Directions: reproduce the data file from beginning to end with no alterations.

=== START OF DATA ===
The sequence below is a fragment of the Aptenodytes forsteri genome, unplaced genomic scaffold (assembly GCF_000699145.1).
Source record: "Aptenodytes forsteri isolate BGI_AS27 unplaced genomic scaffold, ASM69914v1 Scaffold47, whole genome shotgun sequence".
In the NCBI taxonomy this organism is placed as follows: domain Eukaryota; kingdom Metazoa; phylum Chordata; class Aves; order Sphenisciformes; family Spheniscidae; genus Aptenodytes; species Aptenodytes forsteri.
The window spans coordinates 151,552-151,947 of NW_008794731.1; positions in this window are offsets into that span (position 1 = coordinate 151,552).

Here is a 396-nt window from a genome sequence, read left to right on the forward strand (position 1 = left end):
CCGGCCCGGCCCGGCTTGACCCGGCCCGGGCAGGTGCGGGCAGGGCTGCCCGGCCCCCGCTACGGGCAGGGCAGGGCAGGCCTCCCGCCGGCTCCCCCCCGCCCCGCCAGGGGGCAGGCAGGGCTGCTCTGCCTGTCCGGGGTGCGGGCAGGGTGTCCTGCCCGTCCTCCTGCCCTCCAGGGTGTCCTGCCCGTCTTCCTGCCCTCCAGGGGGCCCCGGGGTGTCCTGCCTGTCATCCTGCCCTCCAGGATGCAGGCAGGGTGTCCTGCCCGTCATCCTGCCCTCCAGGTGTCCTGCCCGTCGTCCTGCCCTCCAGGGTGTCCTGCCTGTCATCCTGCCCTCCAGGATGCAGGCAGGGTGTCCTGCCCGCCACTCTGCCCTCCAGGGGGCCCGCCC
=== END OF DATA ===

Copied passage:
The sequence below is a fragment of the Aptenodytes forsteri genome, unplaced genomic scaffold (assembly GCF_000699145.1).
Source record: "Aptenodytes forsteri isolate BGI_AS27 unplaced genomic scaffold, ASM69914v1 Scaffold47, whole genome shotgun sequence".
In the NCBI taxonomy this organism is placed as follows: domain Eukaryota; kingdom Metazoa; phylum Chordata; class Aves; order Sphenisciformes; family Spheniscidae; genus Aptenodytes; species Aptenodytes forsteri.
The window spans coordinates 151,552-151,947 of NW_008794731.1; positions in this window are offsets into that span (position 1 = coordinate 151,552).

Here is a 396-nt window from a genome sequence, read left to right on the forward strand (position 1 = left end):
CCGGCCCGGCCCGGCTTGACCCGGCCCGGGCAGGTGCGGGCAGGGCTGCCCGGCCCCCGCTACGGGCAGGGCAGGGCAGGCCTCCCGCCGGCTCCCCCCCGCCCCGCCAGGGGGCAGGCAGGGCTGCTCTGCCTGTCCGGGGTGCGGGCAGGGTGTCCTGCCCGTCCTCCTGCCCTCCAGGGTGTCCTGCCCGTCTTCCTGCCCTCCAGGGGGCCCCGGGGTGTCCTGCCTGTCATCCTGCCCTCCAGGATGCAGGCAGGGTGTCCTGCCCGTCATCCTGCCCTCCAGGTGTCCTGCCCGTCGTCCTGCCCTCCAGGGTGTCCTGCCTGTCATCCTGCCCTCCAGGATGCAGGCAGGGTGTCCTGCCCGCCACTCTGCCCTCCAGGGGGCCCGCCC